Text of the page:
All at sea in St Michaels

After the war of 1812, shipbuilding declined in St Michaels, but a few decades later the town was revived by the oyster industry. By the late nineteenth century most households in St Michaels had at least one occupant engaged in oystering – tonging oysters from the nearby Miles River or working in the shucking houses that came to line the waterfront. One of these businesses came to specialise in crabmeat and devised a five level grading system for crab that is still used today.

Oyster shells on the ground in St Michaels.
Oyster shells on the ground in St Michaels.
Edie at work in the crabmeat factory.
Edie at work in the crabmeat factory.

We spent Saturday immersed in the history of St Michaels boat building and seafood industries. St Michaels is home to the Chesapeake Bay Maritime Museum, a wonderful collection of outdoor and indoor exhibits – which include a working boatyard – that really brings to life the importance both economic and social, of Chesapeake Bay.

Finding coffee was the first order of business for the day and this drive through stand delivered us the best coffee we've had since moving to the US. Just as good as a kiwi latte.
Finding coffee was the first order of business for the day and this drive through stand delivered us the best coffee we’ve had since moving to the US. Just as good as a kiwi latte.
Exploring the Hooper Strait lighthouse which was originally built in 1879.
Exploring the Hooper Strait lighthouse which was originally built in 1879.
With the big lens at the top of the lighthouse.
With the big lens at the top of the lighthouse.
Modelling suitable yacht club attire.
Modelling suitable yacht club attire.
I don't think these two would get in!
I don’t think these two would get in!
Having a go at catching crabs.
Having a go at catching crabs.
Checking out some of the restoration work taking place at the museum.
Checking out some of the restoration work taking place at the museum.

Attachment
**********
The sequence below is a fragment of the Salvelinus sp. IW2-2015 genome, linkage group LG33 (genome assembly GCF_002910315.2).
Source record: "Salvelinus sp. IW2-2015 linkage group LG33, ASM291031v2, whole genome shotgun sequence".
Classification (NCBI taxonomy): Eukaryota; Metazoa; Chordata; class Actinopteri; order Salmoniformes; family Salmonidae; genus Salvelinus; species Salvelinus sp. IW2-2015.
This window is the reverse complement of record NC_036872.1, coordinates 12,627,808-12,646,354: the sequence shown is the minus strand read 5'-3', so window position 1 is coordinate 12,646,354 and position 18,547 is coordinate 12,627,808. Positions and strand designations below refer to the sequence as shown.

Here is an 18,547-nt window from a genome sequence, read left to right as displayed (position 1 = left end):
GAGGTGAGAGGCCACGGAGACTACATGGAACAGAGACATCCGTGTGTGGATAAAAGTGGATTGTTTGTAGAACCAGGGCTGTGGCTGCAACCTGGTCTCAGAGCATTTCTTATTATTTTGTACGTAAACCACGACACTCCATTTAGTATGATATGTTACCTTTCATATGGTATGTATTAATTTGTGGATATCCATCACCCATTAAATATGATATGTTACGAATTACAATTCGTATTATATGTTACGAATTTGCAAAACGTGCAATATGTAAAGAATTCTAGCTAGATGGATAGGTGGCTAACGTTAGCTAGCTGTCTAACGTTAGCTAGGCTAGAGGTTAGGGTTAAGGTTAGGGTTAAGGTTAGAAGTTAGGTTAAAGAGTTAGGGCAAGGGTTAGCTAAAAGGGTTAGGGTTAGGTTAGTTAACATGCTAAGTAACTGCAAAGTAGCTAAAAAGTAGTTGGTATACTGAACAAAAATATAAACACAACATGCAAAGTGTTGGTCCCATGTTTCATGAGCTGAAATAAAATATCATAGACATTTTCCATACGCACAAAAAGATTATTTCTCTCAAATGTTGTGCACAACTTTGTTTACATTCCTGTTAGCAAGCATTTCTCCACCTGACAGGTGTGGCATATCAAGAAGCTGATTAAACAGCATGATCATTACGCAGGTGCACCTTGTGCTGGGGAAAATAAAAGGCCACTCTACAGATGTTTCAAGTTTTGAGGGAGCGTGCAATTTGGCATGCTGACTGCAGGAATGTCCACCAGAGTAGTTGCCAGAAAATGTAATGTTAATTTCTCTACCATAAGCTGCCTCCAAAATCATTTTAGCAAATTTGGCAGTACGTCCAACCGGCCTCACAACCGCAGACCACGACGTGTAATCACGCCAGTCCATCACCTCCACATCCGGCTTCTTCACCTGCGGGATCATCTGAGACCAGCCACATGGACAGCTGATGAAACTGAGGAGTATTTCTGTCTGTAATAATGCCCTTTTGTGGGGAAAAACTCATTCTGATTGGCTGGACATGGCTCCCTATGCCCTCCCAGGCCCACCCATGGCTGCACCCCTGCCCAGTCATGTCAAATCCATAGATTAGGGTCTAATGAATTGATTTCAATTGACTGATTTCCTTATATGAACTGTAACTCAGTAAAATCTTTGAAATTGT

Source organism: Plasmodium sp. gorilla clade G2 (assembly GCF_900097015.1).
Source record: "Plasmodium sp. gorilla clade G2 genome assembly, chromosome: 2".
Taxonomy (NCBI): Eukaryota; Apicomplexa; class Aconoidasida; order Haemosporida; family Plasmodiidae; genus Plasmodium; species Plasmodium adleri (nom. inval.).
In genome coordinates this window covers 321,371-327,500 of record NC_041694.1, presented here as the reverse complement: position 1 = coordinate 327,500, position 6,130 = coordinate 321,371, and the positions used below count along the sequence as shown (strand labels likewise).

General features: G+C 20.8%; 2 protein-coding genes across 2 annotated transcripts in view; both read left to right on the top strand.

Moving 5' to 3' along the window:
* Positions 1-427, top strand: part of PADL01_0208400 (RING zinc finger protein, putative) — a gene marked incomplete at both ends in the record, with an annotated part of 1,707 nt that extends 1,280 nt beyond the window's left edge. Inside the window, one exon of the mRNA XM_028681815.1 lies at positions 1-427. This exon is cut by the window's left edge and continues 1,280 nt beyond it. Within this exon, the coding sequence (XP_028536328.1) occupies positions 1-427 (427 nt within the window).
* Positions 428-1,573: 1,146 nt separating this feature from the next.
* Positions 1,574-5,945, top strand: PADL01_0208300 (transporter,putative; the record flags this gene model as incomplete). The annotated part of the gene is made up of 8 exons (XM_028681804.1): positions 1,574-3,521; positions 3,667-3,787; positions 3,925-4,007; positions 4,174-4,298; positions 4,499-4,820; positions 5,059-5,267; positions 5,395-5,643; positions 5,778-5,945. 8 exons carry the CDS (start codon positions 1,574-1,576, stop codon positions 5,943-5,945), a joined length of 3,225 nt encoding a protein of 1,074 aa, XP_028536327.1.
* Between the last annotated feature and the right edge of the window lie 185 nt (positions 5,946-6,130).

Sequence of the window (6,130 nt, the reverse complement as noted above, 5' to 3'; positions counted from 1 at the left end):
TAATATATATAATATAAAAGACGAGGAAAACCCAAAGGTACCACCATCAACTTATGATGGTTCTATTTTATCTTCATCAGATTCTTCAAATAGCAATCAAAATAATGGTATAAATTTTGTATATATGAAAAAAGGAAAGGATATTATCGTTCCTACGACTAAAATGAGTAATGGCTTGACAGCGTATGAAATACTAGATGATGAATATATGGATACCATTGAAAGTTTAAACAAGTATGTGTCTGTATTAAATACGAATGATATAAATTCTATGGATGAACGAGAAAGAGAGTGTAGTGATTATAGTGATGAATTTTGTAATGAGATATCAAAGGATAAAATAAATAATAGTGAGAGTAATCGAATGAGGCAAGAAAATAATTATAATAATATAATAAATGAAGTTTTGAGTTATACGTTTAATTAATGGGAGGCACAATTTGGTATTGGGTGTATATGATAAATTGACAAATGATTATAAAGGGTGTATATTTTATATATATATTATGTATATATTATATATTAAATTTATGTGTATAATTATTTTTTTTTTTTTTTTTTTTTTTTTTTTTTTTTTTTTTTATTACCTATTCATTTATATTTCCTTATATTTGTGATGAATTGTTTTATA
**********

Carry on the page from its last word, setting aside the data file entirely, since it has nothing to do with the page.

So that's what a boat's bottom looks like!
So that’s what a boat’s bottom looks like!

From the Maritime Museum we headed to the wharf and boarded The Patriot – a passenger cruise boat which takes daily tours on the Miles River. For ninety minutes we cruised along the river, admiring the stunning homes which grace the waterfront and learning interesting facts about the history of the area and the wildlife that call the river home – Olive and Edie even got to have a go at steering the boat!

All ready to set sail.
All ready to set sail.
Captain Olive...
Captain Olive…
and first mate Edie.
and first mate Edie.
A pair of osprey come to this channel marker every year to nest. Ospreys are monogamous but "vacation" separately every year. The Captain surmised that perhaps this is the secret to a lasting relationship!
A pair of osprey come to this channel marker every year to nest. Ospreys are monogamous but “vacation” separately every year. The Captain surmised that perhaps this is the secret to a lasting relationship!
An example of the grand homes that line the banks of the Miles river. The owners have four other homes and used this house for a grand total of three weekends last year!
An example of the grand homes that line the banks of the Miles river. The owners of this particular property have four other homes and used this house for a grand total of three weekends last year!

As we were coming to the end of our cruise we were treated to the most amazing sight – the Captain ordered everyone up on top of the boat with their cameras as he had spotted a deer swimming across the river. Apparently he spots deer in the river only a couple of times a year, and as this was the Patriot’s first voyage of the season he was a teeny bit excited! It would never have occurred to me that a deer would swim and the sight of the doe powering through the water was nothing short of amazing.

Bambi Phelps in action :)
Bambi Phelps in action 🙂

There are loads more pics of our trip to St Michaels if you click on the link to my Flickr photos.

As I type this we are coming to the end of Easter Sunday. It’s been a very relaxed day – the Easter Bunny hid some treats for the girls to find and we spent the morning exploring the nearby townships of Easton and Tilghman Island.

Tomorrow we are headed back home after a very relaxing getaway. This area has completely won us over and we would very much like to make a return visit.

Hope you have all had safe, happy and chocolate filled Easters. Missing you all and sending all our love xxx

2 Replies to “All at sea in St Michaels”

  1. Your Easter weekend looks fabulous and the accomodation is in a perfect spot. No wonder you had a relaxing time.We had a lazy few days here with the family.
    Cheers
    Karen

  2. Olive and Edie will certainly have loads of adventures to tell their own children when they grow up. You really know how to have fun!

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